The 2013-14 NBA Season is one that’s expected to see several teams tank just to have a chance at Andrew Wiggins. For the past two years, NBA clubs have been salivating at the prospect of landing the number one pick and grabbing the 6’8″, do-it-all forward. But is Wiggins really the first true slam-dunk number one pick since LeBron James?
Most teams are convinced so, but others have their doubts when it comes to his on-court efforts. “Until Wiggins learns how to play hard,” said an anonymous NBA scout, “he’s Kansas’ third-best freshman.” Another long-time scout said, “Wiggins has been advertised pretty high. Is he that good? The jury is still out.”
Okay, so this isn’t the general consensus by all NBA GM’s and scouts, but it is enough to consider opening up the discussion that Wiggins may not go first overall. The 2014 NBA Draft class is loaded with talent and several other players who, in a different year, might easily be the top pick. 6’9″ Kentucky freshman Julius Randle is one player who immediately comes to mind. According to DraftExpress, he’s the predicted number two pick behind Wiggins. So it’s not unfathomable to think that, with an excellent college season, Randle could leap up to the top pick.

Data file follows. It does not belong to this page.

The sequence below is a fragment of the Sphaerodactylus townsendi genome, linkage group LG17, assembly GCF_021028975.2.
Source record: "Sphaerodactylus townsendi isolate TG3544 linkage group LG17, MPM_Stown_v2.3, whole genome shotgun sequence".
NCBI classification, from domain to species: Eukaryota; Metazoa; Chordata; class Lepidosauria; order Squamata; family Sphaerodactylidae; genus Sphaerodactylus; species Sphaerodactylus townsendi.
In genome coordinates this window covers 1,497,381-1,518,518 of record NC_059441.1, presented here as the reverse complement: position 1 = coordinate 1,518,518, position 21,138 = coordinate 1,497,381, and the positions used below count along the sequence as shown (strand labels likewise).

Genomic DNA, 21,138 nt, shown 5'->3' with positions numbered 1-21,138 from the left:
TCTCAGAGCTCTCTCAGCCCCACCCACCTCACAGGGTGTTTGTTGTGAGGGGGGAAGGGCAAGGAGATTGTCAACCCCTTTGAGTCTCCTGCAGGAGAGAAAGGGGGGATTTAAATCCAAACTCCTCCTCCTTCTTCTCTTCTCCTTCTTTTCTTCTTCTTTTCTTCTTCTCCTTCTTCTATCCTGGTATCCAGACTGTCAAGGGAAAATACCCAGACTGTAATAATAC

Other players who could sway GMs’ minds include Australian combo guard Dante Exum, Duke freshman Jabari Parker, Arizona freshman Aaron Gordon and Oklahoma State point guard Marcus Smart. Even Wiggins’ fellow Kansas frosh teammates, 7-footer Joel Embiid and guard Wayne Selden, could factor into the number-one pick debate.
An NBA scout discussed several of these players by saying, “Julius Randle is the real deal. Jabari Parker is really good. Dante Exum, he was super impressive at the Hoop Summit at practice and is smooth and can shoot it. Marcus Smart, if a team needs a point guard, he can be a high pick, too. This upcoming draft class is outstanding.”
Despite these glowing reviews of other players, some teams are still fixated on Wiggins. His talent first shined through back at the 2012 Hoop Summit, when the Toronto native dominated an exhibition between the World Team and United States. Wiggins scored 20 points, grabbed 7 rebounds and blocked two shots against the US team, which included Shabazz Muhammad and Nerlens Noel.
As alluded to before, many people around the league have compared Wiggins’ potential impact to LeBron. Other scouts believe that, in the “worst-case scenario,” he’d be similar to Tracy McGrady or Vince Carter. In any of these scenarios, the Canadian still would be an outstanding, All-Star-caliber player who has a great career.
Beyond simple comparisons, the league loves Wiggins’ athleticism and upside. His dad, Michael Wiggins, played in the NBA while his mother, Marita Payne-Wiggins, was a track star for Canada. He’s also considered to be a solid citizen who doesn’t get into trouble off of the court.
Still, Andrew Wiggins isn’t the once-thought guaranteed number one selection that many thought previously. The biggest scare is his ability to continually stay motivated and play hard. This could be the main thing that keeps him from ascending to a LeBron James, or flaming out amidst the hype, like Omar Cook and Sebastian Telfair did.